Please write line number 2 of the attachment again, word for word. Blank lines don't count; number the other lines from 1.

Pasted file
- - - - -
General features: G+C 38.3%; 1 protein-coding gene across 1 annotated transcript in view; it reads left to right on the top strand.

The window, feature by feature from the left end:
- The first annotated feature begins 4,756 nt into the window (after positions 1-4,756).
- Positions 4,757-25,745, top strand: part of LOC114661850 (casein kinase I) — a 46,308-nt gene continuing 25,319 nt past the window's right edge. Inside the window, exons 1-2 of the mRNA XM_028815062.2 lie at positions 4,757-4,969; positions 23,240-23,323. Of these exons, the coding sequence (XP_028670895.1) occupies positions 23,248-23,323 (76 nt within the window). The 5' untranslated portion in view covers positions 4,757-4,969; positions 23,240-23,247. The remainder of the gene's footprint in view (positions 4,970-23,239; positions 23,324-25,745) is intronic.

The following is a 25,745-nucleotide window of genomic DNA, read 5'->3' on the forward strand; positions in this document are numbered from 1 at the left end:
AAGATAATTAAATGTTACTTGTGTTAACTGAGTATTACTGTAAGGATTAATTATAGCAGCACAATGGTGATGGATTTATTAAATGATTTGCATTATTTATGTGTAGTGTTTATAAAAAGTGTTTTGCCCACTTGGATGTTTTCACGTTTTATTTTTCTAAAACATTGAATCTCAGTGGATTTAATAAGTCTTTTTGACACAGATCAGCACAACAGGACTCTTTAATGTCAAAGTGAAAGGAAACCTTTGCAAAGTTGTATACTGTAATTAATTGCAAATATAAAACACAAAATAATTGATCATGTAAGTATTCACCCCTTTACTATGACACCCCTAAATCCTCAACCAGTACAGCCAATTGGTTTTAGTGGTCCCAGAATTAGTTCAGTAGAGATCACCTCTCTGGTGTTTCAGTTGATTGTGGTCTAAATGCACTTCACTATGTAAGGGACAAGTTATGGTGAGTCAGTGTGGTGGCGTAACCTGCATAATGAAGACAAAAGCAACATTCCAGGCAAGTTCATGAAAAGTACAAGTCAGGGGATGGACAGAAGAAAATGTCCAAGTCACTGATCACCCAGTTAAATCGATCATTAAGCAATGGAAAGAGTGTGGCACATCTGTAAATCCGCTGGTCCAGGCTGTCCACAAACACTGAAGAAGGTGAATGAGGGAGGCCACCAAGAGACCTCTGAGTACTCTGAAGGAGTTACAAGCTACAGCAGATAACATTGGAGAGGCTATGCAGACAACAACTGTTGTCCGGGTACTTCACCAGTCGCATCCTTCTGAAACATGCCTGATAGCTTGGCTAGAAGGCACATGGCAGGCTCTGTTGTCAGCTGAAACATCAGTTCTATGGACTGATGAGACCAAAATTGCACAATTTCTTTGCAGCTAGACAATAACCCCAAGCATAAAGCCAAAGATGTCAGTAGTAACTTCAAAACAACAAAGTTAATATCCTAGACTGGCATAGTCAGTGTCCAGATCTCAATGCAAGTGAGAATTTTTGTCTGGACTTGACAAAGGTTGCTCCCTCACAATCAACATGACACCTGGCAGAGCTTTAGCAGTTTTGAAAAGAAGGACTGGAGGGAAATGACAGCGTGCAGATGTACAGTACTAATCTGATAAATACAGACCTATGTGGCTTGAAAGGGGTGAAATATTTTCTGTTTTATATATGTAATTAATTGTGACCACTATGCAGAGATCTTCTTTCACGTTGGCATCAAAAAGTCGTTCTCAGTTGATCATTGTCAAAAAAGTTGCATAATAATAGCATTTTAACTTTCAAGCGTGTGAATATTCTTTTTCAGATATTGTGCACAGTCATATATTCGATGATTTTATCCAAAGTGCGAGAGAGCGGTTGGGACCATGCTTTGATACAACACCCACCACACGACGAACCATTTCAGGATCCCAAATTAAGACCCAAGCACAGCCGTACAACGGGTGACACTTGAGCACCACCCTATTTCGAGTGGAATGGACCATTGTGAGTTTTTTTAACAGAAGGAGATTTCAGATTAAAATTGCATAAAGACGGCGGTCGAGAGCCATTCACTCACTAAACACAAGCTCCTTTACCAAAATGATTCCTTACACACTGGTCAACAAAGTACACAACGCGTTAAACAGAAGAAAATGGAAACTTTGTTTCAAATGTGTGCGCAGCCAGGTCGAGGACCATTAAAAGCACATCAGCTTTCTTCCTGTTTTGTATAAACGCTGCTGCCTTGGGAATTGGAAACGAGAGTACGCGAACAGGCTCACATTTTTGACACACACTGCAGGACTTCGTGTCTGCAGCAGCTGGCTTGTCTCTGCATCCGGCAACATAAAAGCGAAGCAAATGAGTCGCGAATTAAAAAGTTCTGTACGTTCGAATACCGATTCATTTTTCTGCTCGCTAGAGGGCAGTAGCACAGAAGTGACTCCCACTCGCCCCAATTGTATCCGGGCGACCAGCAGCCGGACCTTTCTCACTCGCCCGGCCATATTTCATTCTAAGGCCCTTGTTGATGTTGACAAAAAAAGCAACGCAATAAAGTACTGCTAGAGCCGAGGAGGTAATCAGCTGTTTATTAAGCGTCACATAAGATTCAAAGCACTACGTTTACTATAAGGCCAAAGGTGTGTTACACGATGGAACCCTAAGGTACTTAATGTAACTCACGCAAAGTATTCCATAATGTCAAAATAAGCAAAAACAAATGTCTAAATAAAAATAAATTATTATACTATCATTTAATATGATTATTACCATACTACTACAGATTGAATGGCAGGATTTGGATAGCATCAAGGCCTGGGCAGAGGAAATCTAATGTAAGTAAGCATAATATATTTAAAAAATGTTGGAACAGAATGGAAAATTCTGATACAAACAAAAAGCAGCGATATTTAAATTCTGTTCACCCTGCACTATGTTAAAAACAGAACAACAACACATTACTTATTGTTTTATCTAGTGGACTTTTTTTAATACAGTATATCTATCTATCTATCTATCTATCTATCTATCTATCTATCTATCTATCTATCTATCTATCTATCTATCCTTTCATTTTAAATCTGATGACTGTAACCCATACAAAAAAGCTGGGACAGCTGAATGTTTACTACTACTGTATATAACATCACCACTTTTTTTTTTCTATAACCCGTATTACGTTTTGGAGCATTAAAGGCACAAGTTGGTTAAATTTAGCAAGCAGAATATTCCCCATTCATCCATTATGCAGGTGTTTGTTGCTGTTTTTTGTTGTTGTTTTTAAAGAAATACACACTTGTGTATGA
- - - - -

The window, feature by feature from the left end: